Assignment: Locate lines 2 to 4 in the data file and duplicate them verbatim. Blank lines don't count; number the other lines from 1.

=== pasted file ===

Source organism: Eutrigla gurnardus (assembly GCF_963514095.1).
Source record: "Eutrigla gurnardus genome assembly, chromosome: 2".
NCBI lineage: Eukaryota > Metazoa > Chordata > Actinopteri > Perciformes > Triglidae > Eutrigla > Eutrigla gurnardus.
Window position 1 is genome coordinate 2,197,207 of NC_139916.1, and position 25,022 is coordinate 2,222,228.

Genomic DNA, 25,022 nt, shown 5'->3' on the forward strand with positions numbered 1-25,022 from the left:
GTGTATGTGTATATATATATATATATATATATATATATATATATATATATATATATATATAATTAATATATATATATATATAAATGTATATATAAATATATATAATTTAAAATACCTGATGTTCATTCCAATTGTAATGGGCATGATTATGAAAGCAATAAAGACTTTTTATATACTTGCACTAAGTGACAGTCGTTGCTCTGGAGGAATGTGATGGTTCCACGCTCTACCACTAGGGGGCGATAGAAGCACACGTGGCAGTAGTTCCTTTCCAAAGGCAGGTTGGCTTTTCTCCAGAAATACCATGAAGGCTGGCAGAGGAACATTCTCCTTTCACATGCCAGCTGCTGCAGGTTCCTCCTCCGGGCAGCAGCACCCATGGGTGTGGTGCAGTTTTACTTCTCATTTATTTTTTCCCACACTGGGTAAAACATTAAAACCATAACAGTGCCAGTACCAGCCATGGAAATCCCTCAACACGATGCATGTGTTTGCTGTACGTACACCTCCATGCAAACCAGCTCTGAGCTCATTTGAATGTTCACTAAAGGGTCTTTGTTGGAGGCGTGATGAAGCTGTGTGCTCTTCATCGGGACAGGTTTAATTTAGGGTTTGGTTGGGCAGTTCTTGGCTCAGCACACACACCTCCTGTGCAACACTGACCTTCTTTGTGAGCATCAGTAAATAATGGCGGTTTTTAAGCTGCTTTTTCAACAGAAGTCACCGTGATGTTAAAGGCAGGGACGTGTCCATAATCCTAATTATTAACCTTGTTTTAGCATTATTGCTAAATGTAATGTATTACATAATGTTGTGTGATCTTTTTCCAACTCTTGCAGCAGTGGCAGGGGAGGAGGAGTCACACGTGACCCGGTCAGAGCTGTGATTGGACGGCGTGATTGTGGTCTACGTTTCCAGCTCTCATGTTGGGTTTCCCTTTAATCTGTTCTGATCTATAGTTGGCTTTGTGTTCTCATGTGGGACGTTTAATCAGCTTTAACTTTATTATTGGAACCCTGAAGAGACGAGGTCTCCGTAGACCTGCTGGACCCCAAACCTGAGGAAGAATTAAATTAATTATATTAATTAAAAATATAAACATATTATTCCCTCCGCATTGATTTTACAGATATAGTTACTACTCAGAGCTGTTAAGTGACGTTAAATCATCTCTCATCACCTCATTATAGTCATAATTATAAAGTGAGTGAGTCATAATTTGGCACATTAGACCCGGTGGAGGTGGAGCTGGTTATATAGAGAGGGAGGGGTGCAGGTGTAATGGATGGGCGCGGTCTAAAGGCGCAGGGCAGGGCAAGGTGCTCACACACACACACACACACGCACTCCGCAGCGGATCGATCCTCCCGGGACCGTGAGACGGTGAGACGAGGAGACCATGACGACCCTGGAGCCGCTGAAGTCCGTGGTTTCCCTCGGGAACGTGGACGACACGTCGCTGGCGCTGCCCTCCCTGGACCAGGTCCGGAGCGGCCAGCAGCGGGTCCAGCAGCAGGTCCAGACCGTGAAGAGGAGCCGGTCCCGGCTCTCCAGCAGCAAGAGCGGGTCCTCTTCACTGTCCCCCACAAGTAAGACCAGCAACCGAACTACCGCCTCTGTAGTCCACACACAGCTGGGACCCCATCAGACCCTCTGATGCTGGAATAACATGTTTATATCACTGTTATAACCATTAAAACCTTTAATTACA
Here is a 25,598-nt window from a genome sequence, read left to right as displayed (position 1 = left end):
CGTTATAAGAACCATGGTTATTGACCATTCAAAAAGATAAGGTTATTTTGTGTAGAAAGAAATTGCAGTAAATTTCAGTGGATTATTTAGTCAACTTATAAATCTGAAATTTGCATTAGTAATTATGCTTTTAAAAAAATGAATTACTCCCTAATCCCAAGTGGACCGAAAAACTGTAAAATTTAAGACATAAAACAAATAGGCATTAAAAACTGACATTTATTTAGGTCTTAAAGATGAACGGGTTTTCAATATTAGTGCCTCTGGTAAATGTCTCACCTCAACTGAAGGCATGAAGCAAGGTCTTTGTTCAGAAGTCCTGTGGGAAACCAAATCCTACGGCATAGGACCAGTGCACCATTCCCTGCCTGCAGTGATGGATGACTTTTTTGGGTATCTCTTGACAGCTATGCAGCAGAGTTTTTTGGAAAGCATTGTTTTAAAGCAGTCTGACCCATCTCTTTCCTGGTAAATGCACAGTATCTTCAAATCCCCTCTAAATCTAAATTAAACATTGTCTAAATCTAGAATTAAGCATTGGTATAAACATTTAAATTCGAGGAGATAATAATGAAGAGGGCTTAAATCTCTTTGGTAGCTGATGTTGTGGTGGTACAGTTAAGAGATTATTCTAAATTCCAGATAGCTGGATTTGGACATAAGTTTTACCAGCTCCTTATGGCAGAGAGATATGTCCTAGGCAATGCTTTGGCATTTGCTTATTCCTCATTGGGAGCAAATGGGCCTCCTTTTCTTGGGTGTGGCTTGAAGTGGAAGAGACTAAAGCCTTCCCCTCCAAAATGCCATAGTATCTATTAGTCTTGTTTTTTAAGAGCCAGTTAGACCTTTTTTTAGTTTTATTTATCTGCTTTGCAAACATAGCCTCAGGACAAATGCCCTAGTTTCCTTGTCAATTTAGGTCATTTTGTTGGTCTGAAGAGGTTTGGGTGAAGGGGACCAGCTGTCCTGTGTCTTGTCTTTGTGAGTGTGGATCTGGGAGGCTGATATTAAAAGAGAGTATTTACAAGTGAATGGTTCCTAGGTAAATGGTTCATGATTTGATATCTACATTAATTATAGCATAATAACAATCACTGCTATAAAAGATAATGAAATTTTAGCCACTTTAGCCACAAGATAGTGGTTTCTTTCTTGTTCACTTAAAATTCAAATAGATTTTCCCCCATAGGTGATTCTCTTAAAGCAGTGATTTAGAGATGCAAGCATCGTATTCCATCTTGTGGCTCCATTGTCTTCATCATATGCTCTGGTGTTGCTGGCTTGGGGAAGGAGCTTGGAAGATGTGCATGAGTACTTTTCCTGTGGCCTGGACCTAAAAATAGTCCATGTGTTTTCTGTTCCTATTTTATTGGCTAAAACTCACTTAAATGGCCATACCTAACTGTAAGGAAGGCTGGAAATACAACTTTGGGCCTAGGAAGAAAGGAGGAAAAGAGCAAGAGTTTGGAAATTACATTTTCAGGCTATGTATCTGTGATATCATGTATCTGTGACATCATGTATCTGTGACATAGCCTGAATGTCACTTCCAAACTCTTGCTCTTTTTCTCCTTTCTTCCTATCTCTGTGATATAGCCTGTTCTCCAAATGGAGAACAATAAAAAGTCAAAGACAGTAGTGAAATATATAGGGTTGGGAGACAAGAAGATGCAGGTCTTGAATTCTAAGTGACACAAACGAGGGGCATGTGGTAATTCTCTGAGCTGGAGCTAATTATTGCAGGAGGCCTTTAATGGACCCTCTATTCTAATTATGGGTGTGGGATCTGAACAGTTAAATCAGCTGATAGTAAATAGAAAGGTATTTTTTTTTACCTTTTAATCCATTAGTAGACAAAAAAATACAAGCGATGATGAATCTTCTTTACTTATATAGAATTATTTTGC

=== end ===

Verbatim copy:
Source record: "Eutrigla gurnardus genome assembly, chromosome: 2".
NCBI lineage: Eukaryota > Metazoa > Chordata > Actinopteri > Perciformes > Triglidae > Eutrigla > Eutrigla gurnardus.
Window position 1 is genome coordinate 2,197,207 of NC_139916.1, and position 25,022 is coordinate 2,222,228.